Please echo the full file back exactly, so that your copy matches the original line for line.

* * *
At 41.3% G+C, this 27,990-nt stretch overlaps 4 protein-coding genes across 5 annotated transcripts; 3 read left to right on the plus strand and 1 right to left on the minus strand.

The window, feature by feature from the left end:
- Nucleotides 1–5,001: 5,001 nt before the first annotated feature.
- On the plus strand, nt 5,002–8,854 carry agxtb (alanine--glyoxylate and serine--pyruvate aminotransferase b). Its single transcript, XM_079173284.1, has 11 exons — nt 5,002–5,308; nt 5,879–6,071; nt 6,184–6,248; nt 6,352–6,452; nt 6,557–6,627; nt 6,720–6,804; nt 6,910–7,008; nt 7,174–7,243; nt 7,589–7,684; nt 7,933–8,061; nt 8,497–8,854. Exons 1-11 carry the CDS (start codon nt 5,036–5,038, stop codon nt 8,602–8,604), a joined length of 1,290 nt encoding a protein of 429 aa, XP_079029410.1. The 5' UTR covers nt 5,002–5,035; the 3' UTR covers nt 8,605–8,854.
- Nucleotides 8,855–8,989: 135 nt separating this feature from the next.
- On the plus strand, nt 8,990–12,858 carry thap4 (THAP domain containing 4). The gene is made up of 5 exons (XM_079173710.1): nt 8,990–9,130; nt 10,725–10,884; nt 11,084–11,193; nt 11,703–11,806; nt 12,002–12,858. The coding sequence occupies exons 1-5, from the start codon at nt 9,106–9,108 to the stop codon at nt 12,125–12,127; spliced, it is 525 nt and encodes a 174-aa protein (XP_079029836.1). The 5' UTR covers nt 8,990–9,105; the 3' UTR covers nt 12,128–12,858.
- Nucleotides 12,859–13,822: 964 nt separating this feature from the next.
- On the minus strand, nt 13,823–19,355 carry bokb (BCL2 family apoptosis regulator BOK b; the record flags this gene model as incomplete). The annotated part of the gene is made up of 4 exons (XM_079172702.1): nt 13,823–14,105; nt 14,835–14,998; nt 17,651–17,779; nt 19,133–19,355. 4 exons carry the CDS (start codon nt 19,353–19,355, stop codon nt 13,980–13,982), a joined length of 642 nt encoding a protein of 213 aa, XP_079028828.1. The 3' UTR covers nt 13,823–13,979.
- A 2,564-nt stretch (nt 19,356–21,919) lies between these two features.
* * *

At 41.3% G+C, this 27,990-nt stretch overlaps 4 protein-coding genes across 5 annotated transcripts; 3 read left to right on the plus strand and 1 right to left on the minus strand.

The window, feature by feature from the left end:
- Nucleotides 1–5,001: 5,001 nt before the first annotated feature.
- On the plus strand, nt 5,002–8,854 carry agxtb (alanine--glyoxylate and serine--pyruvate aminotransferase b). Its single transcript, XM_079173284.1, has 11 exons — nt 5,002–5,308; nt 5,879–6,071; nt 6,184–6,248; nt 6,352–6,452; nt 6,557–6,627; nt 6,720–6,804; nt 6,910–7,008; nt 7,174–7,243; nt 7,589–7,684; nt 7,933–8,061; nt 8,497–8,854. Exons 1-11 carry the CDS (start codon nt 5,036–5,038, stop codon nt 8,602–8,604), a joined length of 1,290 nt encoding a protein of 429 aa, XP_079029410.1. The 5' UTR covers nt 5,002–5,035; the 3' UTR covers nt 8,605–8,854.
- Nucleotides 8,855–8,989: 135 nt separating this feature from the next.
- On the plus strand, nt 8,990–12,858 carry thap4 (THAP domain containing 4). The gene is made up of 5 exons (XM_079173710.1): nt 8,990–9,130; nt 10,725–10,884; nt 11,084–11,193; nt 11,703–11,806; nt 12,002–12,858. The coding sequence occupies exons 1-5, from the start codon at nt 9,106–9,108 to the stop codon at nt 12,125–12,127; spliced, it is 525 nt and encodes a 174-aa protein (XP_079029836.1). The 5' UTR covers nt 8,990–9,105; the 3' UTR covers nt 12,128–12,858.
- Nucleotides 12,859–13,822: 964 nt separating this feature from the next.
- On the minus strand, nt 13,823–19,355 carry bokb (BCL2 family apoptosis regulator BOK b; the record flags this gene model as incomplete). The annotated part of the gene is made up of 4 exons (XM_079172702.1): nt 13,823–14,105; nt 14,835–14,998; nt 17,651–17,779; nt 19,133–19,355. 4 exons carry the CDS (start codon nt 19,353–19,355, stop codon nt 13,980–13,982), a joined length of 642 nt encoding a protein of 213 aa, XP_079028828.1. The 3' UTR covers nt 13,823–13,979.
- A 2,564-nt stretch (nt 19,356–21,919) lies between these two features.